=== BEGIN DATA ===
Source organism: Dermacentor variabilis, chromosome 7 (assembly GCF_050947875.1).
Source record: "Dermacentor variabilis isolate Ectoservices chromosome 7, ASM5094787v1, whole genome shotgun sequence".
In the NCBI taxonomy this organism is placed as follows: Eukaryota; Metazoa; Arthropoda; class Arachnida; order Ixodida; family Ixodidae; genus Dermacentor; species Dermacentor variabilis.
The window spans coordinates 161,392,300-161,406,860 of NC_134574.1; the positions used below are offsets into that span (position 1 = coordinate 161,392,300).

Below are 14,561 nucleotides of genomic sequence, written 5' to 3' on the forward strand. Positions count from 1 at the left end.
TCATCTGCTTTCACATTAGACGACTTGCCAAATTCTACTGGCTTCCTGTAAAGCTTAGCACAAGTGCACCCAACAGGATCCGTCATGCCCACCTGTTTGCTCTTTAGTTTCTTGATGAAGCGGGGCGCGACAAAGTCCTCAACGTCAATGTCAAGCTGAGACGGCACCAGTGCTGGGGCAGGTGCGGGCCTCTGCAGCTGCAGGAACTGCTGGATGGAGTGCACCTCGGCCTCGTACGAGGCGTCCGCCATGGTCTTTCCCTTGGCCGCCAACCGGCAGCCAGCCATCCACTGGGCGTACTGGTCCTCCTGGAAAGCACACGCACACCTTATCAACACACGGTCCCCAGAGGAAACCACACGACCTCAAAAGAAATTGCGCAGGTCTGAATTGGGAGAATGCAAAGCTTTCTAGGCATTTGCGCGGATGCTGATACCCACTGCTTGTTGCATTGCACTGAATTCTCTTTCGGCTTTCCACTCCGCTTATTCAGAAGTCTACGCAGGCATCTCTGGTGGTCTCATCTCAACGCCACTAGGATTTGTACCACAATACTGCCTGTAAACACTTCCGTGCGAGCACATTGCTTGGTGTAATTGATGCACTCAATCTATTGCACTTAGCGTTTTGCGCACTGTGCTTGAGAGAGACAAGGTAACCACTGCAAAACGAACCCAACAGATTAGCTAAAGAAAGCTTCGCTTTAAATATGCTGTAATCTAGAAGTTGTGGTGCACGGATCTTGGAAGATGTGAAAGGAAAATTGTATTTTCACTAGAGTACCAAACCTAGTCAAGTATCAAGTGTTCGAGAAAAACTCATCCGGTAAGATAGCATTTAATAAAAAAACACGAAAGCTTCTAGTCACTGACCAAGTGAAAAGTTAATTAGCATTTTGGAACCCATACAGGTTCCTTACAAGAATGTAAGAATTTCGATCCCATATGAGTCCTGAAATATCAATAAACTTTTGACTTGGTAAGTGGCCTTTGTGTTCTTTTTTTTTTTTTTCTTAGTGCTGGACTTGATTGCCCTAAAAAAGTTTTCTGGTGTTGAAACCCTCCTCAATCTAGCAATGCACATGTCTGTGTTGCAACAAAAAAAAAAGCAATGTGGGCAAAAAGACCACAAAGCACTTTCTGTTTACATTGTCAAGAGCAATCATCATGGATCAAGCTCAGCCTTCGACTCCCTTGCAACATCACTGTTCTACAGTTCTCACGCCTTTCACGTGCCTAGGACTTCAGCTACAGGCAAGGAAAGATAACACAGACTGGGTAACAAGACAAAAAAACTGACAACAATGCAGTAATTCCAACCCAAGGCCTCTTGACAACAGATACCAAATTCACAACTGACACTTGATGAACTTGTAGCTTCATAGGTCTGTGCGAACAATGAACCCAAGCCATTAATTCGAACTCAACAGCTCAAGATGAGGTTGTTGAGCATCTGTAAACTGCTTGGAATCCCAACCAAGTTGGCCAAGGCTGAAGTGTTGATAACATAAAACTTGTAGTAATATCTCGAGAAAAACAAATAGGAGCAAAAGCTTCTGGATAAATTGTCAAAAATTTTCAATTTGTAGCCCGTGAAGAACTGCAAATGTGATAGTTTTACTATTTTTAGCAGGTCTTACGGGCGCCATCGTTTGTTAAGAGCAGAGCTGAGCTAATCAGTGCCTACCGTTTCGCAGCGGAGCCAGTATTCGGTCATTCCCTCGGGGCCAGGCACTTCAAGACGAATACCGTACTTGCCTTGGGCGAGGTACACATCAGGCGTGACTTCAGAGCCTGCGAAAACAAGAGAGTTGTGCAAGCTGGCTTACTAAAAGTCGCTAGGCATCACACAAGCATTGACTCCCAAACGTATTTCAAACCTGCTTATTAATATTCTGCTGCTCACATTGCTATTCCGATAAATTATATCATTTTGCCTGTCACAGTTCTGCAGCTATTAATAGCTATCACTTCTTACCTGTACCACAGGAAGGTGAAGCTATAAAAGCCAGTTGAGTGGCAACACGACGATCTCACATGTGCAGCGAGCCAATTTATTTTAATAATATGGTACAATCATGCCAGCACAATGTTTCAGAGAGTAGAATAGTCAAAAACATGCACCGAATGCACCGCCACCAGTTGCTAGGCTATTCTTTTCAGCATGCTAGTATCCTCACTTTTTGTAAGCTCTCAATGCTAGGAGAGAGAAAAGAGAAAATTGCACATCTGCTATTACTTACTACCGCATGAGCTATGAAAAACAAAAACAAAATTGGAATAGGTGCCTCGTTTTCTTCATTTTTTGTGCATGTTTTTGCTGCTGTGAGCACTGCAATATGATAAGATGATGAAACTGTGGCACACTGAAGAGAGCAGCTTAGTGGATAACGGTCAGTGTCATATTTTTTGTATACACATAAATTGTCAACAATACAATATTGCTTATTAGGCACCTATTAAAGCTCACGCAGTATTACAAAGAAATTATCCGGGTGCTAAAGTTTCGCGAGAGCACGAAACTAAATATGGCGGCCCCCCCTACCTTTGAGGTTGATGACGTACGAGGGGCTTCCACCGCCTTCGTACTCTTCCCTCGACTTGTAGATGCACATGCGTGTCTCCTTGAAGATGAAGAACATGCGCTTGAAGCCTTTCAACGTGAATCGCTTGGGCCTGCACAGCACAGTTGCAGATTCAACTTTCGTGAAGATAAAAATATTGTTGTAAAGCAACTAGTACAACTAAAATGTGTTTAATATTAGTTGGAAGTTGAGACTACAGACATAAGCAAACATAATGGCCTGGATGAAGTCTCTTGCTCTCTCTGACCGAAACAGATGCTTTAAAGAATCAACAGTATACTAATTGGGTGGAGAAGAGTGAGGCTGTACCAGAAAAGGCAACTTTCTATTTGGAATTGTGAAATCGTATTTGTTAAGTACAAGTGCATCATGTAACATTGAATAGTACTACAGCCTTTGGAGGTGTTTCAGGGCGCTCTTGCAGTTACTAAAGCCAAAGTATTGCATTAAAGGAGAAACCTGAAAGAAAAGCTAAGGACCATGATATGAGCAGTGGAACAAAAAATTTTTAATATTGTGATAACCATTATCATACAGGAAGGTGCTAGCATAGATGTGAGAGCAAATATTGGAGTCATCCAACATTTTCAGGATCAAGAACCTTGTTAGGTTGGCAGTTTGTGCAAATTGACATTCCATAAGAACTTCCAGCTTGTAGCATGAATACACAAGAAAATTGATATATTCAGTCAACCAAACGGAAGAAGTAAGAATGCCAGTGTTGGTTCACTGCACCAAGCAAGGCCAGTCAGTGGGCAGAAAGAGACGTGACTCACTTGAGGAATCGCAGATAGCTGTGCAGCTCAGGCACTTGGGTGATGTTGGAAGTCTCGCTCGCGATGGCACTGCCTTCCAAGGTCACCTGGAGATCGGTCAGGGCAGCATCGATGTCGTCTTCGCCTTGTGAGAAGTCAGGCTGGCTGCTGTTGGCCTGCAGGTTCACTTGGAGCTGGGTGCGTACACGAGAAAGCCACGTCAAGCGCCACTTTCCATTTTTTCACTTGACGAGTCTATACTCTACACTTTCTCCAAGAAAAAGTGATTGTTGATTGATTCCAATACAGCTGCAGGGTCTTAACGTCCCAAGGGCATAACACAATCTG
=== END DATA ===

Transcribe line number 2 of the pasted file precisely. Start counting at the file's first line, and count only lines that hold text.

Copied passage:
Source record: "Dermacentor variabilis isolate Ectoservices chromosome 7, ASM5094787v1, whole genome shotgun sequence".